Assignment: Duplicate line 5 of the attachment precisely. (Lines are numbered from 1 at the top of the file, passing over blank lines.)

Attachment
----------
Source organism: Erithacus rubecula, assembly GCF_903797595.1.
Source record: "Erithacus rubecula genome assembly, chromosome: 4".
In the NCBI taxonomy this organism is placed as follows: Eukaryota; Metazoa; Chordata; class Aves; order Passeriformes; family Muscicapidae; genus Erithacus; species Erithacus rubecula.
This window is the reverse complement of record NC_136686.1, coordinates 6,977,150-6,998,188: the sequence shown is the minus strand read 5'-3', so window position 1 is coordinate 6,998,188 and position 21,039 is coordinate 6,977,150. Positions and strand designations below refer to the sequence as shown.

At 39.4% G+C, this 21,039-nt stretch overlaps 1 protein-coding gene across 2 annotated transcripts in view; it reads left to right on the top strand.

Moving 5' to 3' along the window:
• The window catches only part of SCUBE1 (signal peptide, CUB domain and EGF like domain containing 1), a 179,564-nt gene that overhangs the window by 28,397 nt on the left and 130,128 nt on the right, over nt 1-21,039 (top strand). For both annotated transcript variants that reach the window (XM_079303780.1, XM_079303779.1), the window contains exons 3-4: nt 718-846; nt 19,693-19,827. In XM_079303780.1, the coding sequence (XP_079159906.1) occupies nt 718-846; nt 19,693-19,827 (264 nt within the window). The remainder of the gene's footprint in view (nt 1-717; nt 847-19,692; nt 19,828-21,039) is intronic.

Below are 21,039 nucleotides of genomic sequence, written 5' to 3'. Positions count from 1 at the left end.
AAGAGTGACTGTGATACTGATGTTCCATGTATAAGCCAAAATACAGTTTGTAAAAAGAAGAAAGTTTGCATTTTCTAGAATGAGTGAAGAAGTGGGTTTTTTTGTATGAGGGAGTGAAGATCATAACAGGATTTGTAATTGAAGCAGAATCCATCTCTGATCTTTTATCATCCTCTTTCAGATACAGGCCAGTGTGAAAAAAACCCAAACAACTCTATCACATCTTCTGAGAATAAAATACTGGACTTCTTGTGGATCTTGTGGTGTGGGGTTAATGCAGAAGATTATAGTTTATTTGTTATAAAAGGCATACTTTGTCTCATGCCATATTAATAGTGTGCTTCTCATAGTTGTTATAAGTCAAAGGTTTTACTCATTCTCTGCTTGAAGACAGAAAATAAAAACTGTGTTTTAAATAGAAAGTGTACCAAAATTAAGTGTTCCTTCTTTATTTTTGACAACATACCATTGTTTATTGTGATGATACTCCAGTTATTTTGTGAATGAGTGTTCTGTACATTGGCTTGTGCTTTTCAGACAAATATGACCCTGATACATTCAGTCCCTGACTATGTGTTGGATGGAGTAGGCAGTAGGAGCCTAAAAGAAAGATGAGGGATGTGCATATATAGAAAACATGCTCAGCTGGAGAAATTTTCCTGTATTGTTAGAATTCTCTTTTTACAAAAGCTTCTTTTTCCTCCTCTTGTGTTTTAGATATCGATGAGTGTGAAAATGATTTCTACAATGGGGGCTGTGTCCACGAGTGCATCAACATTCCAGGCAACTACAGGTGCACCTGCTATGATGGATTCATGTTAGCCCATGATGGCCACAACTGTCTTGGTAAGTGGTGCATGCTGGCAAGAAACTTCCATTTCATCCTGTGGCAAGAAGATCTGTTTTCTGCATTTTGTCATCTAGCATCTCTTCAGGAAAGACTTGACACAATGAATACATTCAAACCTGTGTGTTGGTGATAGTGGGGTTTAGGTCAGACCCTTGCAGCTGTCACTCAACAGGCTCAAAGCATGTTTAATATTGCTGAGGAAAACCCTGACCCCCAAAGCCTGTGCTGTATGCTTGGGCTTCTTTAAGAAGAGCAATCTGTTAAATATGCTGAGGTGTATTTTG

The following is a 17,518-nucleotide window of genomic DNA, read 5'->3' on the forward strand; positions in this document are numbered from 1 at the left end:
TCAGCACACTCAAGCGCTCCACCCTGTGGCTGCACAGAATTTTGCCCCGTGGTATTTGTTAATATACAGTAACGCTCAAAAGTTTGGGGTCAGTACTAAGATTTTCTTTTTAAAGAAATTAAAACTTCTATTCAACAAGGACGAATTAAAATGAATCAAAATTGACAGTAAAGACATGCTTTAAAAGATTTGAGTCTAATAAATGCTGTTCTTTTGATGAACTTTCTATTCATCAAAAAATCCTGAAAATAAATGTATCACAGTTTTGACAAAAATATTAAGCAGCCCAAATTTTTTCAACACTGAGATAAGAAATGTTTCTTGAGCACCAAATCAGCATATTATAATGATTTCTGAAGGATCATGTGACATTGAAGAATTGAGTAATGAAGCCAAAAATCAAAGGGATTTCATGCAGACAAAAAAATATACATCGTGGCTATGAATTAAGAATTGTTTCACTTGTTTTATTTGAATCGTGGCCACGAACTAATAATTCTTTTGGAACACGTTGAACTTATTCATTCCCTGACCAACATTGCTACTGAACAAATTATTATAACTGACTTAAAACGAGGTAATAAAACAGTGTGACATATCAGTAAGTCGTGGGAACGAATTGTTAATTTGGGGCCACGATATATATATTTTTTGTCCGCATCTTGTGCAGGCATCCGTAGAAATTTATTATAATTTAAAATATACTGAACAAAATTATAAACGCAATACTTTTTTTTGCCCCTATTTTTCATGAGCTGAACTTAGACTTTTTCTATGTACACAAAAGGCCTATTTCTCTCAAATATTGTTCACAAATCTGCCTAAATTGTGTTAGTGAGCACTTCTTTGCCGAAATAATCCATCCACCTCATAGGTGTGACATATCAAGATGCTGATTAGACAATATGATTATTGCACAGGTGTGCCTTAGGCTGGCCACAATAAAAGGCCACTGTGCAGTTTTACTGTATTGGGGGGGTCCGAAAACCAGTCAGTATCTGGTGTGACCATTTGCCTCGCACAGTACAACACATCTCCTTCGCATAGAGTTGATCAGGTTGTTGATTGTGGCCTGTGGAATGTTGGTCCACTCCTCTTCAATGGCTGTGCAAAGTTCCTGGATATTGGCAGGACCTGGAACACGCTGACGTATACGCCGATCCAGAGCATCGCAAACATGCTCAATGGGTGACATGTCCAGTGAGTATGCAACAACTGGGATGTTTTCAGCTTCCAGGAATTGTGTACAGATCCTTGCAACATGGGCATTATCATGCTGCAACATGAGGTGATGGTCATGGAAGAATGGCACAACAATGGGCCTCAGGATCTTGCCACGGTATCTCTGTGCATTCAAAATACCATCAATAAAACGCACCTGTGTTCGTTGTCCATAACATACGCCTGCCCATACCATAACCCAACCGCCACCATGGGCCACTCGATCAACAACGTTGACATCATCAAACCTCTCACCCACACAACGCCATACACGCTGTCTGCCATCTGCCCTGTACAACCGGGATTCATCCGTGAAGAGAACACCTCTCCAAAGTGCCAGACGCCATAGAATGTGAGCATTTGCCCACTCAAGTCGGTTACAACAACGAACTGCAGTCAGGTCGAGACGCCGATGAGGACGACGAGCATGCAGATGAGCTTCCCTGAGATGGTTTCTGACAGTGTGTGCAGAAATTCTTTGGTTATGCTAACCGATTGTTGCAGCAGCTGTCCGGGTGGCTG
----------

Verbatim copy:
At 39.4% G+C, this 21,039-nt stretch overlaps 1 protein-coding gene across 2 annotated transcripts in view; it reads left to right on the top strand.